The InterNACHI Standards of Practice is designed to educate a potential home buyer
on what exactly a home inspection consists of, and what it does not. Not all of it
may be relevant to every potential inspection. I have taken the beginning of it and
copied it here. The rest can be seen in this link here.
1. Definitions and Scope
1.1. A home inspection is a non-invasive, visual examination of a residential dwelling,
performed for a fee, which is designed to identify observed material defects within
specific components of said dwelling. Components may include any combination of mechanical,
structural, electrical, plumbing, or other essential systems or portions of the home,
as identified and agreed to by the Client and Inspector, prior to the inspection
A home inspection is intended to assist in the evaluation of the overall condition
of the dwelling. The inspection is based on observations of the visible and apparent
condition of the structure and its components on the date of the inspection, and
not of future conditions.
A home inspection will not reveal everything that exists or ever could exist, but
only those material defects observed on the day of the inspection.
A home inspection can include a survey and/or analysis of energy flows and usage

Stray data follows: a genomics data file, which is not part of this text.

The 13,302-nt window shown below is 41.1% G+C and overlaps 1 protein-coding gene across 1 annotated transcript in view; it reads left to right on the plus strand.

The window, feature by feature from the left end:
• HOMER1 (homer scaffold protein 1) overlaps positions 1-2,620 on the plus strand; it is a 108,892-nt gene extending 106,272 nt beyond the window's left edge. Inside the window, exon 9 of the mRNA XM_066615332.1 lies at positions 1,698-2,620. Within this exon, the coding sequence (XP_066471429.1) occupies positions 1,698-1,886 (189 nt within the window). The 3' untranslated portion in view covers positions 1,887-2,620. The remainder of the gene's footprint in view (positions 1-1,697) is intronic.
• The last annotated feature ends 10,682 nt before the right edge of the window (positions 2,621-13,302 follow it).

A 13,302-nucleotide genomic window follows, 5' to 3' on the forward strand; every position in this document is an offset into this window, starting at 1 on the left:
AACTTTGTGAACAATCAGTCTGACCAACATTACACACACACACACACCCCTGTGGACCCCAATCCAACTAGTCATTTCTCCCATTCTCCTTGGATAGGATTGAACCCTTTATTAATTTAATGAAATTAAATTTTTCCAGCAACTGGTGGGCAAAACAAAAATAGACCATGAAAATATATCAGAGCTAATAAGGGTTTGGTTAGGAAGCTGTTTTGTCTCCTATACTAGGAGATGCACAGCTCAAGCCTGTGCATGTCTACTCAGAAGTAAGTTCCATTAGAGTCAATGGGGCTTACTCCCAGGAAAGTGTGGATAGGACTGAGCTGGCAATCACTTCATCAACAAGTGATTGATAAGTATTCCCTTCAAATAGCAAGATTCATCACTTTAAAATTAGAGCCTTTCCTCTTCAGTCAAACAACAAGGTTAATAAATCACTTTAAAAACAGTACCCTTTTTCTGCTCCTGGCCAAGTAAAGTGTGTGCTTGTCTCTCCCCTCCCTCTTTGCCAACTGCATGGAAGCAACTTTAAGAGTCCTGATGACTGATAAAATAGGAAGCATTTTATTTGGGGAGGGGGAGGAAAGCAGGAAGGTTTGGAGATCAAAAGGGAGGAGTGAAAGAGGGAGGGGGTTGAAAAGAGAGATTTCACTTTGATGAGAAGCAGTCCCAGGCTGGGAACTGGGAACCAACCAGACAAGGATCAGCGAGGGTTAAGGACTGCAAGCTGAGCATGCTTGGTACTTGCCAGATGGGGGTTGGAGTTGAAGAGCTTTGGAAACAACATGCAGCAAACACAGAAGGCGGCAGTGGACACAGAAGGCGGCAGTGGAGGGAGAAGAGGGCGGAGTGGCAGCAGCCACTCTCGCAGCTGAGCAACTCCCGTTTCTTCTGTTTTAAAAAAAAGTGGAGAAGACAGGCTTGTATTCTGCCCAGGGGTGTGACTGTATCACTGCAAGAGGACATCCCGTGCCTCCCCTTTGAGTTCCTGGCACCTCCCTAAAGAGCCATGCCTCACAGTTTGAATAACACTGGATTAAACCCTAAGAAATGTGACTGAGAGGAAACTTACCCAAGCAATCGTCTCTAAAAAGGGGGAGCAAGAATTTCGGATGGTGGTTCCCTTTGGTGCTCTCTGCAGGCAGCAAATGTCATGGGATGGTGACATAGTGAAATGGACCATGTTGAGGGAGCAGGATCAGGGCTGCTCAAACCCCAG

in a residential property if the client requests it.
1.2. A material defect is a condition of a residential real property, or any portion
of it, that would have a significant, adverse impact on the value of the real property,
or that involves an unreasonable risk to people on the property. The fact that a
structural element, system or subsystem is near, at or beyond the end of normal useful
life is not, by itself, a material defect.
1.3. An inspection report shall describe and identify, in written format, the inspected
systems, structures and components of the dwelling, and shall identify material defects
observed. Inspection reports may contain recommendations regarding conditions reported
or recommendations for correction, monitoring or further evaluation by professionals,
but this is not required.
An inspection is not technically exhaustive.
An inspection will not identify concealed or latent defects.
An inspection will not deal with aesthetic concerns or what could be deemed of taste,
cosmetic defects, etc.
An inspection will not determine the suitability of the property for any use.
An inspection does not determine the market value of the property or its marketability.
An inspection does not determine the insurability of the property.
An inspection does not determine the advisability or inadvisability of the purchase
of the inspected property.
An inspection does not determine the life expectancy of the property or any components
or systems therein.
An inspection does not include items not permanently installed.
These Standards of Practice apply only to homes with four or fewer dwelling.